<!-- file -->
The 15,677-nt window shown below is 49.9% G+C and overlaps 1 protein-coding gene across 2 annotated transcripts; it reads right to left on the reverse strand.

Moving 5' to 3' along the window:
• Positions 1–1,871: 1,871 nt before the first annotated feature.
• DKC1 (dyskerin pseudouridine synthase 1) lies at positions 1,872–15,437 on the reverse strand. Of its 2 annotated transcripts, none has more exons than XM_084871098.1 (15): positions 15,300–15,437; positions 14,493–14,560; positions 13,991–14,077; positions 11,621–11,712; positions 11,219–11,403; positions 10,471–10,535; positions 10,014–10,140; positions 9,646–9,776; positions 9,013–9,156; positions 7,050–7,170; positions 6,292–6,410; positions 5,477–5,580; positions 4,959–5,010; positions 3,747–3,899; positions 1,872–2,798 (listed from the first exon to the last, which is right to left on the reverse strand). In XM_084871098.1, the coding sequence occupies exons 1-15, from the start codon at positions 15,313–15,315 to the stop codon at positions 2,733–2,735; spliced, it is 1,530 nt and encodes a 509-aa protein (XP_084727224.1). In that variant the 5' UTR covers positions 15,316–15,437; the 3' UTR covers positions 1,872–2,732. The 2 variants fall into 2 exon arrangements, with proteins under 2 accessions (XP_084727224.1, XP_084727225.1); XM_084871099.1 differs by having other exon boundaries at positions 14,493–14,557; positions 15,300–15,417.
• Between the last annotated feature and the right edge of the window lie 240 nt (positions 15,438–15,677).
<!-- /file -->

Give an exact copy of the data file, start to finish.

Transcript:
The 15,677-nt window shown below is 49.9% G+C and overlaps 1 protein-coding gene across 2 annotated transcripts; it reads right to left on the reverse strand.

Moving 5' to 3' along the window:
• Positions 1–1,871: 1,871 nt before the first annotated feature.
• DKC1 (dyskerin pseudouridine synthase 1) lies at positions 1,872–15,437 on the reverse strand. Of its 2 annotated transcripts, none has more exons than XM_084871098.1 (15): positions 15,300–15,437; positions 14,493–14,560; positions 13,991–14,077; positions 11,621–11,712; positions 11,219–11,403; positions 10,471–10,535; positions 10,014–10,140; positions 9,646–9,776; positions 9,013–9,156; positions 7,050–7,170; positions 6,292–6,410; positions 5,477–5,580; positions 4,959–5,010; positions 3,747–3,899; positions 1,872–2,798 (listed from the first exon to the last, which is right to left on the reverse strand). In XM_084871098.1, the coding sequence occupies exons 1-15, from the start codon at positions 15,313–15,315 to the stop codon at positions 2,733–2,735; spliced, it is 1,530 nt and encodes a 509-aa protein (XP_084727224.1). In that variant the 5' UTR covers positions 15,316–15,437; the 3' UTR covers positions 1,872–2,732. The 2 variants fall into 2 exon arrangements, with proteins under 2 accessions (XP_084727224.1, XP_084727225.1); XM_084871099.1 differs by having other exon boundaries at positions 14,493–14,557; positions 15,300–15,417.
• Between the last annotated feature and the right edge of the window lie 240 nt (positions 15,438–15,677).